But many of them are INCREDIBLE WRITERS THEMSELVES. And have their own songs they want to get cut. Kim and Doug wrote regularly, and since Doug was not only a producer on tons of acts, he also was running two or three record labels. So it all gets very inside. If you think these people DON'T WANT their OWN SONGS OUT THERE, YOU ARE NOT THINKING CLEARLY.

If you look at modern artists, go back a few years, you will see the hit writers that helped them get started having their own songs all throughout their careers. Jeffery Steel and Rascal Flatts, Victoria Shaw and Lady A, Craig Wiseman and Fla. Ga. Line.

It is why the business is SO INSIDE. And why RELATIONSHIPS, NOT SONGS are the key to everything. Songs are just songs until someone decides that THAT IS THE ONE THEY HAVE TO PUSH. And most of the time those songs are going to be reserved for those that write it themselves.

I always ask a question of everyone wanting to do this, and I'll throw it to all of you.

You know how hard you work on your own songs.
You know the time it takes, the late nights tweaking, putting aside time to write in the first place, working to get demos, working to pay bills so you can do your music. Taking time away from other things like family, job, missing events, birthdays, anniverserys, etc.

Now if you had done all that, AND spent decades building your career and relationships, THEN DEVELOPING SOME OTHER ACT, to finally get a chance for yourself and your songs.

NOW

HOW MANY SONGS OR PEOPLE THAT YOU DON'T KNOW would you put OVER YOUR OWN SONGS. Songs that you have no connection to. Songs from people that contact you online, are in contests, or even worse, coming from sources that you think are corrupt or shady?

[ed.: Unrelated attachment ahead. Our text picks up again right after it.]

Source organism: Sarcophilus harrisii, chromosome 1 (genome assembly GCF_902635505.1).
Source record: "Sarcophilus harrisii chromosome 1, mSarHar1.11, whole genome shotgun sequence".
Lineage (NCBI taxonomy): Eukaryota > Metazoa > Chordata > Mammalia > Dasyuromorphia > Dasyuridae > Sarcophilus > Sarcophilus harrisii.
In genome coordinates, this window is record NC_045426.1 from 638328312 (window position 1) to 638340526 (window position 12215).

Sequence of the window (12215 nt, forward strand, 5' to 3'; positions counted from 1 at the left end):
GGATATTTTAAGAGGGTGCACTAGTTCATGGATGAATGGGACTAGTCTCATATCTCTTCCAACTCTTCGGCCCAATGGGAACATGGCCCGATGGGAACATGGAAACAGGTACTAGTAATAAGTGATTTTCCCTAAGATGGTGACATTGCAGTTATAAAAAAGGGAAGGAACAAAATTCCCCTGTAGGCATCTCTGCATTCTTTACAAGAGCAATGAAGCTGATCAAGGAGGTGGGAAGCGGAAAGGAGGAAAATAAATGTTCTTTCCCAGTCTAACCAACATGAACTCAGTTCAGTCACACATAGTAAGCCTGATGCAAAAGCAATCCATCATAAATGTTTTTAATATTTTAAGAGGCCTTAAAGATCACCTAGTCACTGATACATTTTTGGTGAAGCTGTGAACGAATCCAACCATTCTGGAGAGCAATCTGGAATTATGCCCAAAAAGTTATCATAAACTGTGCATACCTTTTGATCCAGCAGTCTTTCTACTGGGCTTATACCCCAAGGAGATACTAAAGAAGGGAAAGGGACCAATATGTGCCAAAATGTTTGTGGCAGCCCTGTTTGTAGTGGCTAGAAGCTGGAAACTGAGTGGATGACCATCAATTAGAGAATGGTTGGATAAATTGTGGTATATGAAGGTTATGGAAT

How many would you push ahead of your own?

When you have great songs written by great writers, in the right place at the right time, who have spent decades getting there, there are just not many outside songs that are going anywhere.

That is reality.
MAB

#1091689 - 09/10/15 02:51 PM Re: Proof that a Guitar/Vocal is enough to demo a song! [Re: Marc Barnette]  
Joined: May 2001
Posts: 7,412
Ray E. Strode Offline
Top 30 Poster
Ray E. Strode  Offline
Top 30 Poster

Joined: May 2001
Posts: 7,412
Brunswick, Ga. USA
Yes,
It is pretty well known Producer's will push their own songs to the detriment of even better, more appropriate songs from outside writers. If they do consider an outside song, most likely they will want a part of it to get it cut. Most of the time they won't even listen to any outside material.


The danger in that is when you are buddy-buddy with writer's the song material will suffer and selling it to the public will be mostly a bust.

True it is a lot more work to listen to outside songs and a lot of people in the industry want it all delivered up on a Silver Platter. Most want it E-Mailed to them now. So be it.

P.S. I only send songs to someone that is seeking Material.

Last edited by Ray E. Strode; 09/10/15 03:28 PM.

Ray E. Strode